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Cerebral tuberculoma
  1. P Dennison G Rajakaruna
  1. Oxford Chest Unit, Churchill Hospital, Oxford, UK
  1. Correspondence to:
    Dr P Dennison
    Oxford Chest Unit, Churchill Hospital, Oxford OX3 7LJ, UK; paddydennison{at}hotmail.com

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A 22 year old HIV negative Asian woman was diagnosed with tuberculosis (TB) following onset of cough, fevers, and weight loss. A chest radiograph showed bilateral reticulonodular shadowing and bronchoscopy cultured fully sensitive Mycobacterium tuberculosis. She began routine quadruple therapy and her symptoms resolved.

Four months into treatment she developed an occipital headache, tinnitus and diplopia, with papilloedema on examination. A CT scan (Niopam contrast enhanced, 5 mm slices) showed multiple ring enhancing lesions in the cerebral hemispheres and brainstem consistent with cerebral tuberculomas (fig 1), but no signs of raised intracranial pressure. An MRI scan (non-contrast) revealed an asymptomatic tuberculoma in the lower spinal cord (fig 2). The patient was treated with high dose oral steroids and continuation of her antituberculous chemotherapy, with resolution of all symptoms.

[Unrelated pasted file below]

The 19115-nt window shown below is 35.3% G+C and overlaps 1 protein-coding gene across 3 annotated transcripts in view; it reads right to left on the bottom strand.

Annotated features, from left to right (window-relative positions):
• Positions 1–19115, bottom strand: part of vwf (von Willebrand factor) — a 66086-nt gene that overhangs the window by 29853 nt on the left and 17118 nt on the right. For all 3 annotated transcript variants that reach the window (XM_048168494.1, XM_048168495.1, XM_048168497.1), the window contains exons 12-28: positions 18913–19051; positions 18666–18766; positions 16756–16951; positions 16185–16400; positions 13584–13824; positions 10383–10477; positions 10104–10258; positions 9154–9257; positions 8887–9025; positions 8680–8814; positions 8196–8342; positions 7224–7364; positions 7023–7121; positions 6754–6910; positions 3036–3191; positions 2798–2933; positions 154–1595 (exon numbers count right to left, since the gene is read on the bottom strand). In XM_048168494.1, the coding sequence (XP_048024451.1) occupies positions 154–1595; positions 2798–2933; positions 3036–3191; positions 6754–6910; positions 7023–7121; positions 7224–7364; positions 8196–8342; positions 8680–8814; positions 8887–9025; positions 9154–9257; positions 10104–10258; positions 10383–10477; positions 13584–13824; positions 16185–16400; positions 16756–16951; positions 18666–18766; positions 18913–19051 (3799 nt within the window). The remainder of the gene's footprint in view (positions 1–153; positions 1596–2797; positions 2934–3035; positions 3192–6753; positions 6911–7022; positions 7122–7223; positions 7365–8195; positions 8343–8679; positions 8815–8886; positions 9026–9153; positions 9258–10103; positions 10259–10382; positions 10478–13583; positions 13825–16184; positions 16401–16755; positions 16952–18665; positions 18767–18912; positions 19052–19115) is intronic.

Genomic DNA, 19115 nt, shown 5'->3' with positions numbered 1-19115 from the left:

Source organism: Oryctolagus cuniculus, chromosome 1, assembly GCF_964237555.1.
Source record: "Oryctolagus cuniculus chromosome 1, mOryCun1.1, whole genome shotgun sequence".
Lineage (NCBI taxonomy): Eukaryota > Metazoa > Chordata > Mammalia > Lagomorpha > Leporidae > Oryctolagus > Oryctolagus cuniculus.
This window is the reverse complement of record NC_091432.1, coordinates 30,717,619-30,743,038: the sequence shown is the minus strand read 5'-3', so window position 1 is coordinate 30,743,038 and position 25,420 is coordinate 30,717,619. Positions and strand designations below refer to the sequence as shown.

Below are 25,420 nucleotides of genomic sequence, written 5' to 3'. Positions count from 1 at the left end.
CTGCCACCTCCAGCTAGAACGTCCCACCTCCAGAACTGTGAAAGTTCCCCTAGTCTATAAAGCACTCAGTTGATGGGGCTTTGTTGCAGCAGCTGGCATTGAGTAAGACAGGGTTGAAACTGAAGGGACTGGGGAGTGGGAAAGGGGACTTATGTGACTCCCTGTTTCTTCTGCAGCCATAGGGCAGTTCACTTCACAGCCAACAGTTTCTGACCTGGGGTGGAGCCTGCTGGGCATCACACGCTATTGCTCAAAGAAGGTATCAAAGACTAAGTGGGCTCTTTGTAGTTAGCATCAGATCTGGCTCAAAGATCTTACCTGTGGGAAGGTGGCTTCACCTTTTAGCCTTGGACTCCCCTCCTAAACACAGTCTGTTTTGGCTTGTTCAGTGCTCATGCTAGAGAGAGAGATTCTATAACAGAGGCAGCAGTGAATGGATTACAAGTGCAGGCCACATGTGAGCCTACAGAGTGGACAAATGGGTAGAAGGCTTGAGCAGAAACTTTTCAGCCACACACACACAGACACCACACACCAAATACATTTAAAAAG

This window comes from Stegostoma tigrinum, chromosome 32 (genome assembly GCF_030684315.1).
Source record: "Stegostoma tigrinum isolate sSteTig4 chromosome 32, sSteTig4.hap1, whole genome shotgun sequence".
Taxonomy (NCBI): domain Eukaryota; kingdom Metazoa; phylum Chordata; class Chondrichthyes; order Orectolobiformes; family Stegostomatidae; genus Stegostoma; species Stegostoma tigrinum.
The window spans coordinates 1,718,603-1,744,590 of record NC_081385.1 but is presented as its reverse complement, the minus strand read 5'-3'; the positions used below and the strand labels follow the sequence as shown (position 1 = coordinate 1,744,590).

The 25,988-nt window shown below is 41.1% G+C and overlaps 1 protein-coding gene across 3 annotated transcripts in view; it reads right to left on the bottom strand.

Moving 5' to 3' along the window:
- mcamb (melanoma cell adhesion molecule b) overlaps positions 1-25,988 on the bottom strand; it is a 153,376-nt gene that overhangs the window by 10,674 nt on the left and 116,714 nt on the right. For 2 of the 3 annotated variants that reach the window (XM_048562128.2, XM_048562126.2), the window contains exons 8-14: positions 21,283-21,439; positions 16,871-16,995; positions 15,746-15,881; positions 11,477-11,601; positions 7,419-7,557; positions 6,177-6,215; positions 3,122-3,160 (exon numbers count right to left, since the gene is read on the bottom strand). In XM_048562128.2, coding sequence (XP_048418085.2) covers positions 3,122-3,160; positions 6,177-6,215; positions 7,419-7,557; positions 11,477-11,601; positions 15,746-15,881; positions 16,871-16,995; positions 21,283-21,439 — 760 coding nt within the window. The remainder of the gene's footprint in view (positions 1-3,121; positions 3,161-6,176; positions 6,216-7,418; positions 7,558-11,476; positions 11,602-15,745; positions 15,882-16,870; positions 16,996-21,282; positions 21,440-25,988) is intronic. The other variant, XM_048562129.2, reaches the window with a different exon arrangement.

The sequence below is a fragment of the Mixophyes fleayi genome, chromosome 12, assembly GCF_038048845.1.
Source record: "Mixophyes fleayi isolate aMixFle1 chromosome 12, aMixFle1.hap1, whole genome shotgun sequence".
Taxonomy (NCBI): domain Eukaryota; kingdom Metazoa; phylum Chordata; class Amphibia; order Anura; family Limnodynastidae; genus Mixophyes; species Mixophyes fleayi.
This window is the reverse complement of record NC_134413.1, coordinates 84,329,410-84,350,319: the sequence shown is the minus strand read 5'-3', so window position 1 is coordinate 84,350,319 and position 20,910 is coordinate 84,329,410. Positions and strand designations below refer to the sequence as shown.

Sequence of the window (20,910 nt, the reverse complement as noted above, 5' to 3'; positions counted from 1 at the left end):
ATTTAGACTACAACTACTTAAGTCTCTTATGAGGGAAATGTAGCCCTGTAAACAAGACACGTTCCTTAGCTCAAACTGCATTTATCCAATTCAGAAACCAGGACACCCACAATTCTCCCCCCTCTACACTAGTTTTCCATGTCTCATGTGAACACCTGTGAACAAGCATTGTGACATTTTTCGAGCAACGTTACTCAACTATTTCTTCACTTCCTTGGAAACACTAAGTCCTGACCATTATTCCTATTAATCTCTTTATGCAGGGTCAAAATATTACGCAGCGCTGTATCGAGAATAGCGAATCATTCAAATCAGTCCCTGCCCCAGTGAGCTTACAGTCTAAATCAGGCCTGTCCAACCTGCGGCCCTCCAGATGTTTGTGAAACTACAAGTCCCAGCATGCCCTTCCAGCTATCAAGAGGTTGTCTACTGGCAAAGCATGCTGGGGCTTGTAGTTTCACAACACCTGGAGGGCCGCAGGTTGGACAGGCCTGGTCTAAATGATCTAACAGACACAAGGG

Figure 1

 CT scan showing cerebral tuberculomas (arrowed).

Figure 2

 MRI scan of the lower spine showing cerebral tuberculoma (arrowed).

Cerebral tuberculomas are a rare but well recognised complication of TB and most cases have associated tuberculous meningitis. Paradoxical development or enlargement of tuberculomas during antituberculous chemotherapy has also been reported, and possibly has an immunological basis.1–3 Treatment is with high dose steroids and continuation of antituberculous therapy, often for a prolonged course. Surgery has been used in isolated cases.4,5 Tuberculomas should be considered in patients with TB presenting with focal neurology or signs of raised intracranial pressure, even when established on treatment.

Learning points

  • Tuberculomas should be considered in patients with TB presenting with focal neurology or signs of raised intracranial pressure, even when established on treatment.

  • They do not represent failure of antituberculous chemotherapy, which should be continued for a prolonged course with the addition of high dose steroids.

REFERENCES

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